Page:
The more perceptive of you may notice that I've added a new blog link to the right. "Because I Said So" is written by a 29 year old mother of 6 with a real talent for humorous writing. Those of you with kids will be thankful you don't have six crazy kids like her. Those of you with senses of humor like her will laugh. Those of you with both will be thankful you don't have six crazy kids like her while you laugh. Those of you with six or more crazy kids will nod your head and laugh. Those of you that are her would surprise me by reading this.
Happy birthday to my friend's and fellow blogger, Jon's blog, Threshold. For those few of you that come here from somewhere besides his blog, you should check it out. It's usually much more entertaining than here. Before you say anything, yes, I know that's not saying much.
It continues to boggle my mind at how reticent Old Media is to embrace the Internet. I can just picture the corporate heads in their stuffy suits in dark board rooms saying things like, "Ah, this interwebs thing is just a fad, we don't have to change anything," and, "I'm sure people will start buying magazines and papers again any day now."
I'm only saying this because I want something for free, naturally.
Well, not for free per se, just as an added service to something I already pay for. Namely, magazine subscriptions. The ability to scan and format a magazine into an easily portable file (such as pdf) has been around for years. Heck, up until I got my new job, I read most of my comics that way. Why not offer that format with your subscriptions, Old Media? Some magazine publishers already offer pdf as an alternative to ordering back issues. If a customer already has a subscription, then that customer could have access to the back issues that fall into the subscription period. I wouldn't mind paying a few extra dollars for this service either. Who wants to keep around a bunch of magazines when they can easily access them on a computer. Even better, such files can be transferred to PDAs and smart phones, making the content even more ubiquitous.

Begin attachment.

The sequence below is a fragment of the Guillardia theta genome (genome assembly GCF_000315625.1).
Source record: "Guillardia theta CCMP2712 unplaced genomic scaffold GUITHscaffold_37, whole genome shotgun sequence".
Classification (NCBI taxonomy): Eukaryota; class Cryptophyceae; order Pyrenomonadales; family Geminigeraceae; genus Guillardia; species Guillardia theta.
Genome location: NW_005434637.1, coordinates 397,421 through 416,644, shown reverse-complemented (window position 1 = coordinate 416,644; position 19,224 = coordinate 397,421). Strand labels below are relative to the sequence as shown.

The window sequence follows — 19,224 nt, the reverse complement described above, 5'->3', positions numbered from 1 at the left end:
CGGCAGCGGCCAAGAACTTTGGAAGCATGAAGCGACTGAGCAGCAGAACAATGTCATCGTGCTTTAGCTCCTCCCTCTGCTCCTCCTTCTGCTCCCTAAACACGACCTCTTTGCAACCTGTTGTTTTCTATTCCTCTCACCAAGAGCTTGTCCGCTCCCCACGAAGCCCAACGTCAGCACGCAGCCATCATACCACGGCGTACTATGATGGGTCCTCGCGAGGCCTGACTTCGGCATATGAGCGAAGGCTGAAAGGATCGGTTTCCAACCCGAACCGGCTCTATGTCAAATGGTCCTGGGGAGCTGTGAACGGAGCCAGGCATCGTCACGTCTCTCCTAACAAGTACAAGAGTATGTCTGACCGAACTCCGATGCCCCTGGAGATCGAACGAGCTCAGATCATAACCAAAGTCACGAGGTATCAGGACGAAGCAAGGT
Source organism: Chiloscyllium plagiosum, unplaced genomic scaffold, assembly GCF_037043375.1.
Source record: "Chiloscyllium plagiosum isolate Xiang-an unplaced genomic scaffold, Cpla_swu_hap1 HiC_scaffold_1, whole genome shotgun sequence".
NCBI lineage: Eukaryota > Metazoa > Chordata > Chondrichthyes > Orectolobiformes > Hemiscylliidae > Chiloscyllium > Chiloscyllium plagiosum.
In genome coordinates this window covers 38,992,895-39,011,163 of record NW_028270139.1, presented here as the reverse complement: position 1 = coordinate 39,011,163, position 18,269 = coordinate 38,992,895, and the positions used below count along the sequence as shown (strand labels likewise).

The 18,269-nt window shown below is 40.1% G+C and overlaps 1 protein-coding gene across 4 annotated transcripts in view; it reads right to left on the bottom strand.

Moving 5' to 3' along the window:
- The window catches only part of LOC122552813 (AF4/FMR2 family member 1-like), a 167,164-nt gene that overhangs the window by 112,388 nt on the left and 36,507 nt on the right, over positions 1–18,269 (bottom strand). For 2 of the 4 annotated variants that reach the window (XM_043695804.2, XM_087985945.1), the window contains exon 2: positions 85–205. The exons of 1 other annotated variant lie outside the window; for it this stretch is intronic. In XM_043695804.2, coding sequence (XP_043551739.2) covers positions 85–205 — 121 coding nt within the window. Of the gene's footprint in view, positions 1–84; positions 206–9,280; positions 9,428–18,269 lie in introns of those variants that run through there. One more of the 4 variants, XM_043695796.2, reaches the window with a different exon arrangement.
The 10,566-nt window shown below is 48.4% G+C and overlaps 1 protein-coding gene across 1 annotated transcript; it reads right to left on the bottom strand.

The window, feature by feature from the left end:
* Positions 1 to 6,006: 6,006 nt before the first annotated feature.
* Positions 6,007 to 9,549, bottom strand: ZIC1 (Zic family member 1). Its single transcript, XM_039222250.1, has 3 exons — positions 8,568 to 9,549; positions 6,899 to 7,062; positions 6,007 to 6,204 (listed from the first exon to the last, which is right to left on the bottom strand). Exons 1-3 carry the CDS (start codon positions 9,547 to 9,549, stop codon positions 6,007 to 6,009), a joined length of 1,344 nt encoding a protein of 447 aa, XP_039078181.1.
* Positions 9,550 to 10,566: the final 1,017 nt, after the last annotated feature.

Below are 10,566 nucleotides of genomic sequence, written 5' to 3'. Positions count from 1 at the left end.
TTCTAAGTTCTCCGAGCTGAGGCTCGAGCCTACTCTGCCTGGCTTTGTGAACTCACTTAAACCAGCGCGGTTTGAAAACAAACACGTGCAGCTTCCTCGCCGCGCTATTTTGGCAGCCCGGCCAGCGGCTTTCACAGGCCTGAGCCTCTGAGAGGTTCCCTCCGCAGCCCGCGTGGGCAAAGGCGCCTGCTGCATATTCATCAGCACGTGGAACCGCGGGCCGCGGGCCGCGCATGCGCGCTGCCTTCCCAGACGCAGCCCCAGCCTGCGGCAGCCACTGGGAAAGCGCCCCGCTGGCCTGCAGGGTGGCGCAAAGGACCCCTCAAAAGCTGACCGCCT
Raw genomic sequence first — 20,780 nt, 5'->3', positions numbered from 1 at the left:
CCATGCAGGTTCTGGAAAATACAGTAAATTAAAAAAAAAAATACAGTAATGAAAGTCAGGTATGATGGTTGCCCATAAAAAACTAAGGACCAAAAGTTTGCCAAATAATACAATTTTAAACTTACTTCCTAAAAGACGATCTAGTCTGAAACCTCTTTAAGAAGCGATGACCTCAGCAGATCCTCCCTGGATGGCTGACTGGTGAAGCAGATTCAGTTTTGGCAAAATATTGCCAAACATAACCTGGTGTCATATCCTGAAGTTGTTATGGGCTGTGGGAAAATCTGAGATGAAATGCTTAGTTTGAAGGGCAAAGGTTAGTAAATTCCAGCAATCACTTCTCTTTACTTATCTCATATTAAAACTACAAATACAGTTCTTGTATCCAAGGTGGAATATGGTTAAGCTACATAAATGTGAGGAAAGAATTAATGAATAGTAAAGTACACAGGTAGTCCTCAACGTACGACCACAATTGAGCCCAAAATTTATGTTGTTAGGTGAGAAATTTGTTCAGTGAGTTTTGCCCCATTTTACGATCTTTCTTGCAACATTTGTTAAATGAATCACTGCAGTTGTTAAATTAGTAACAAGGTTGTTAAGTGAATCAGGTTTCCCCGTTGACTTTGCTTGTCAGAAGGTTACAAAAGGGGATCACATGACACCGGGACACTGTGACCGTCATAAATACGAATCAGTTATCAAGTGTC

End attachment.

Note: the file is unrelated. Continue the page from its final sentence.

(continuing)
Instead, I have 12 issues of a magazine that I am patiently slicing up and scanning to prepare for my next Dungeons and Dragons campaign. It's a good thing I'm not worried about the condition of the magazines afterward. Get with the times, Old Media, and do my bidding!
For the past few years, I have been hosting the devil's own game. That's right, Dungeons and Dragons. Surely my soul will burn in hell. Actually, I'm more likely to get teased for being a major nerd than anything, but I've long since grown a tough exterior shell to protect me from such barrages. That's why, at night, I am known as...
Wait, no, that's not right. No, I'm just a nerd.
Our core group of gamers consists of myself, Stacy, and friends of ours, a married couple, Jamie and Casey. Another married couple, Paul and Karen, joined us recently. The particular campaign we'd been playing in has been going since Spring 2003. We've had various players join and leave the campaign and each player has had multiple characters. One good friend went from being a lecherous cleric (divine priest, for those not versed in the unholy terminology of the evil game) to a death-prone monk (think Shao-lin more than Friar Tuck).
Stacy, however, has played her character Ramzina from day one. She had a great track record with Ramzina, as a matter of fact. Hers was the only character that avoided death on a routine basis. Now, that is not because I was taking it easy on her because she's married to the DM, as could be evidenced by her repeated threats to have me sleep on the couch when her character faced the inevitable death.
Thankfully, death is not as insurmountable in my game as it is in Jack T. Chick's Dark Dungeons. All the players that have had characters die did not go on to commit grisly suicide because they couldn't get over the guilt. I have also avoided the couch so far.
While Stacy was in Utah, we continued playing with one of the other players subbing for her character. This would be fine except for recent developments. The entire group managed to get themselves slaughtered. As a RBDMiT (Rat Bastard Dungeon Master in Training) I get to be amused by the TPK (Total Party Kill), as the husband of one of the players, I must be apologetic for my actions. Stacy's absence made it considerably easier to cackle evilly and play the RBDM card.
We finally got together again to play last night. In this session, I gave the choice to Stacy of either coming back to finish the campaign or retire her character (and thus everyone else's) for good. To my surprise, even with all of the juicy hooks I put in her path, she decided to retire Ramzina.
I have to admit, I was sad to see her go.
So, this marks the end of an era in our personal life, as a facet of Stacy is put to rest forever.
Don't worry, though. She rolled up a half-orc fighter for the next game that same night.